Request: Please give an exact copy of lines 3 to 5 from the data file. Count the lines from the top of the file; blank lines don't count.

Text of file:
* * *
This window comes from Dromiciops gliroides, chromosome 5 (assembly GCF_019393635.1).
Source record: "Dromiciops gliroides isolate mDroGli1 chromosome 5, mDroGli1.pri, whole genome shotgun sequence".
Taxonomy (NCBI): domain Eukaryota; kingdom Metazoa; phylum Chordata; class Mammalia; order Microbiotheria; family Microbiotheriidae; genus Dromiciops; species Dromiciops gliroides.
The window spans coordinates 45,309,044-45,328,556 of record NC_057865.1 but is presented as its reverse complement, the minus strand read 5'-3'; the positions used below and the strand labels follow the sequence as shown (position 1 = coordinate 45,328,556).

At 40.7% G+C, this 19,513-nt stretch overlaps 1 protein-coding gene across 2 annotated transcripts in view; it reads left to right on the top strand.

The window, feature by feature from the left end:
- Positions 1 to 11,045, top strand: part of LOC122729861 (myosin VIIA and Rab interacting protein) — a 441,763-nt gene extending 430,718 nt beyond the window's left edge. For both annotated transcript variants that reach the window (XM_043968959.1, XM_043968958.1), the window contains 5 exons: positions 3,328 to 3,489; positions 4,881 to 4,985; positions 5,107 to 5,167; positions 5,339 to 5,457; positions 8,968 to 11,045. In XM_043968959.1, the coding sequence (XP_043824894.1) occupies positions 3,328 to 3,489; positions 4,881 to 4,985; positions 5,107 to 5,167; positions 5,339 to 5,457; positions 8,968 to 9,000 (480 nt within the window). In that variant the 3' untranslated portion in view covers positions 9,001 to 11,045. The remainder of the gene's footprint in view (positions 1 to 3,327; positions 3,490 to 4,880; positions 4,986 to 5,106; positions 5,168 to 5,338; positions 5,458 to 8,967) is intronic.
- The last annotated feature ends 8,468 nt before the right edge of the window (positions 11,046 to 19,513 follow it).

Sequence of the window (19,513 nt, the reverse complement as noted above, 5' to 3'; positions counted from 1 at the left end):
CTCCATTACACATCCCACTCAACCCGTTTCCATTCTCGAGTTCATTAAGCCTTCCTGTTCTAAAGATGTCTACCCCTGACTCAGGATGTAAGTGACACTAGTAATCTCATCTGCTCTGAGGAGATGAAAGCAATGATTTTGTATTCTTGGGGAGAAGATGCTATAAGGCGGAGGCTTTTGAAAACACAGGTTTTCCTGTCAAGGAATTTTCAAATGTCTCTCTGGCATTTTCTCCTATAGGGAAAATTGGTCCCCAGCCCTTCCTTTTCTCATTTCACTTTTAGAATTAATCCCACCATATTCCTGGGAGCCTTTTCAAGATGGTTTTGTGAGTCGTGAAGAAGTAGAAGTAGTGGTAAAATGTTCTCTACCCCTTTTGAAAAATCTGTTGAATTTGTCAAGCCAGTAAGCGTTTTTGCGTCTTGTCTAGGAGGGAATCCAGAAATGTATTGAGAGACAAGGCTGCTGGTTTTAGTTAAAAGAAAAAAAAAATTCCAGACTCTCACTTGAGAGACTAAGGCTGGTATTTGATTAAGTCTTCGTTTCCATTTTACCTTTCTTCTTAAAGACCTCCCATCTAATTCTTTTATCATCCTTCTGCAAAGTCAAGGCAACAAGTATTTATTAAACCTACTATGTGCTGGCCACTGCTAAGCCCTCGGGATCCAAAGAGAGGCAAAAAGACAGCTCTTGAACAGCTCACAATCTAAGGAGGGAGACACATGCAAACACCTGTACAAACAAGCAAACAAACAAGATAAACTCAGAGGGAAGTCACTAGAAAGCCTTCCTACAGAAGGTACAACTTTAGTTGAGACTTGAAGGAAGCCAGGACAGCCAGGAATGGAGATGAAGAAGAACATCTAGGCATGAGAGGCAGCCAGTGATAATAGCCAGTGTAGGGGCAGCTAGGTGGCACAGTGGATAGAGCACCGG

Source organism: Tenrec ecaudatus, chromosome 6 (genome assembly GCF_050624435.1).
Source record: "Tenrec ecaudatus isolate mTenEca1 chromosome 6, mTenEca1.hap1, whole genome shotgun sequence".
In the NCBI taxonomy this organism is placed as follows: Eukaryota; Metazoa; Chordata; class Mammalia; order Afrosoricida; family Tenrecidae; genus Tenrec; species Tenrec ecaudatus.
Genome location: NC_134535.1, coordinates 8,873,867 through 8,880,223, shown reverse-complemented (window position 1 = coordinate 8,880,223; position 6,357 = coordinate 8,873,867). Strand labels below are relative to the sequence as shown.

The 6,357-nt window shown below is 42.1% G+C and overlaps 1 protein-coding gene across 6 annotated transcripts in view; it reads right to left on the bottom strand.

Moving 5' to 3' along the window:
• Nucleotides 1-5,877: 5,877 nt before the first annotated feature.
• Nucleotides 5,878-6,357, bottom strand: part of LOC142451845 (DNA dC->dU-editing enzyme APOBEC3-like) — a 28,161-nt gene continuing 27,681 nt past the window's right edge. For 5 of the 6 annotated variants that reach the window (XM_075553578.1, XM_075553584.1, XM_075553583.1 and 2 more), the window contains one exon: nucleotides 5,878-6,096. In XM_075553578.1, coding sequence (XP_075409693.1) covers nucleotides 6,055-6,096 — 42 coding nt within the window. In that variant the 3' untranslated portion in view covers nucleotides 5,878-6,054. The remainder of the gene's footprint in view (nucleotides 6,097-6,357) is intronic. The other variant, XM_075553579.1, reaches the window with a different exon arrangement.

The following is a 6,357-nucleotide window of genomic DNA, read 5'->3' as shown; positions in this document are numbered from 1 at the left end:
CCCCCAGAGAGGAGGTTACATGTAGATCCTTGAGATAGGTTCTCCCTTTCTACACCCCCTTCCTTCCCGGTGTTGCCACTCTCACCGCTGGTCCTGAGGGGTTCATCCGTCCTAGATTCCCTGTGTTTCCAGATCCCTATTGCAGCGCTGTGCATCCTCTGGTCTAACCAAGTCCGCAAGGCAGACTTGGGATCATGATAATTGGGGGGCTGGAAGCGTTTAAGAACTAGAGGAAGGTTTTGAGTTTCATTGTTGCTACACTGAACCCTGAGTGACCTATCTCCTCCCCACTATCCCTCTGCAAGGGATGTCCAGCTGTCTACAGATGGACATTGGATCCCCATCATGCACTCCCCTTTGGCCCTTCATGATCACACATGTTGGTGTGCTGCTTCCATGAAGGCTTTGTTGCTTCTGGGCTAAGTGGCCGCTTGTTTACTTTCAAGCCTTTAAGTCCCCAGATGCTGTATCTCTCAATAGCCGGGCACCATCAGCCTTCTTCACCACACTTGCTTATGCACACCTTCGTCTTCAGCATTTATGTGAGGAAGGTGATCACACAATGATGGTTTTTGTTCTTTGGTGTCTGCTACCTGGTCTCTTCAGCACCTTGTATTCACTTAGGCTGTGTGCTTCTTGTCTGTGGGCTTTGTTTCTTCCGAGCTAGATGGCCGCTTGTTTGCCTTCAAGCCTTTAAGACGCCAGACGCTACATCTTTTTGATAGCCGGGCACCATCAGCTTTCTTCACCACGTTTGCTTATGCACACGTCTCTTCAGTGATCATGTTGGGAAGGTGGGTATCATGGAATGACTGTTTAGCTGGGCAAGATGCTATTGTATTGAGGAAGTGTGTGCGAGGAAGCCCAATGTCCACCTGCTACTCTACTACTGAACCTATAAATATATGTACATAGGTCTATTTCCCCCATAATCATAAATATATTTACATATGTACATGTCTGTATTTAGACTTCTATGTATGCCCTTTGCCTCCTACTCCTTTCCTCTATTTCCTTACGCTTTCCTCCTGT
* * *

Taxonomy (NCBI): domain Eukaryota; kingdom Metazoa; phylum Chordata; class Mammalia; order Microbiotheria; family Microbiotheriidae; genus Dromiciops; species Dromiciops gliroides.
The window spans coordinates 45,309,044-45,328,556 of record NC_057865.1 but is presented as its reverse complement, the minus strand read 5'-3'; the positions used below and the strand labels follow the sequence as shown (position 1 = coordinate 45,328,556).

At 40.7% G+C, this 19,513-nt stretch overlaps 1 protein-coding gene across 2 annotated transcripts in view; it reads left to right on the top strand.